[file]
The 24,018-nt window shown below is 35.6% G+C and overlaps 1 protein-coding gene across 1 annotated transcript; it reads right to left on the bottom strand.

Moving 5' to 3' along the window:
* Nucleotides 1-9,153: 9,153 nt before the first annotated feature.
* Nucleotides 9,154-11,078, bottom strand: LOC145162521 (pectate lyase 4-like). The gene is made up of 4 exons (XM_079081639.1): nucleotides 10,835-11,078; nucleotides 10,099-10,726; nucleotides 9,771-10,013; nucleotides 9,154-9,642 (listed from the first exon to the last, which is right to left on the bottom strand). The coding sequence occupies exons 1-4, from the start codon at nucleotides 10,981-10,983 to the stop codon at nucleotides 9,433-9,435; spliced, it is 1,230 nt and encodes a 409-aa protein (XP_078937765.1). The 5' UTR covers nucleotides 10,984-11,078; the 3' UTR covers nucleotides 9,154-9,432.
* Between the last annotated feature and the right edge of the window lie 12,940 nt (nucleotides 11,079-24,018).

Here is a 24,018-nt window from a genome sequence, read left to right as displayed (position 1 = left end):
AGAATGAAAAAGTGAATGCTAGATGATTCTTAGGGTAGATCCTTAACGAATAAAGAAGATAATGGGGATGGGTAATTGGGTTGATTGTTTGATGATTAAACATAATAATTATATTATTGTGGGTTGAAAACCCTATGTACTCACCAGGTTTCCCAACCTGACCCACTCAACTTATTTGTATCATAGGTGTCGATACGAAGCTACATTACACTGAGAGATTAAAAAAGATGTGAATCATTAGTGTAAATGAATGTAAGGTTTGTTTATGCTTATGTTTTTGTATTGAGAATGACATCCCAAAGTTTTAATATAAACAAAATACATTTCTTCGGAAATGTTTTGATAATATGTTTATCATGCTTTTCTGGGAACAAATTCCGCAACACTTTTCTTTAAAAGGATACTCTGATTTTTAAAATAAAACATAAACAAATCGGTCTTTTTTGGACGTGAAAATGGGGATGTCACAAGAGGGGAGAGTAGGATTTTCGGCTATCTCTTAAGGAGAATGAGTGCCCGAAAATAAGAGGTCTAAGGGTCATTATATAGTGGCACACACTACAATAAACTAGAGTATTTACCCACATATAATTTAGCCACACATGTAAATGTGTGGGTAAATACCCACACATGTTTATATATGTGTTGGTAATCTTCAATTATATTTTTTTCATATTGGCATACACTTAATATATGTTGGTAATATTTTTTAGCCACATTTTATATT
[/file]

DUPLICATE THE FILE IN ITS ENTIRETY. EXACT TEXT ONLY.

The 24,018-nt window shown below is 35.6% G+C and overlaps 1 protein-coding gene across 1 annotated transcript; it reads right to left on the bottom strand.

Moving 5' to 3' along the window:
* Nucleotides 1-9,153: 9,153 nt before the first annotated feature.
* Nucleotides 9,154-11,078, bottom strand: LOC145162521 (pectate lyase 4-like). The gene is made up of 4 exons (XM_079081639.1): nucleotides 10,835-11,078; nucleotides 10,099-10,726; nucleotides 9,771-10,013; nucleotides 9,154-9,642 (listed from the first exon to the last, which is right to left on the bottom strand). The coding sequence occupies exons 1-4, from the start codon at nucleotides 10,981-10,983 to the stop codon at nucleotides 9,433-9,435; spliced, it is 1,230 nt and encodes a 409-aa protein (XP_078937765.1). The 5' UTR covers nucleotides 10,984-11,078; the 3' UTR covers nucleotides 9,154-9,432.
* Between the last annotated feature and the right edge of the window lie 12,940 nt (nucleotides 11,079-24,018).

Here is a 24,018-nt window from a genome sequence, read left to right as displayed (position 1 = left end):
AGAATGAAAAAGTGAATGCTAGATGATTCTTAGGGTAGATCCTTAACGAATAAAGAAGATAATGGGGATGGGTAATTGGGTTGATTGTTTGATGATTAAACATAATAATTATATTATTGTGGGTTGAAAACCCTATGTACTCACCAGGTTTCCCAACCTGACCCACTCAACTTATTTGTATCATAGGTGTCGATACGAAGCTACATTACACTGAGAGATTAAAAAAGATGTGAATCATTAGTGTAAATGAATGTAAGGTTTGTTTATGCTTATGTTTTTGTATTGAGAATGACATCCCAAAGTTTTAATATAAACAAAATACATTTCTTCGGAAATGTTTTGATAATATGTTTATCATGCTTTTCTGGGAACAAATTCCGCAACACTTTTCTTTAAAAGGATACTCTGATTTTTAAAATAAAACATAAACAAATCGGTCTTTTTTGGACGTGAAAATGGGGATGTCACAAGAGGGGAGAGTAGGATTTTCGGCTATCTCTTAAGGAGAATGAGTGCCCGAAAATAAGAGGTCTAAGGGTCATTATATAGTGGCACACACTACAATAAACTAGAGTATTTACCCACATATAATTTAGCCACACATGTAAATGTGTGGGTAAATACCCACACATGTTTATATATGTGTTGGTAATCTTCAATTATATTTTTTTCATATTGGCATACACTTAATATATGTTGGTAATATTTTTTAGCCACATTTTATATT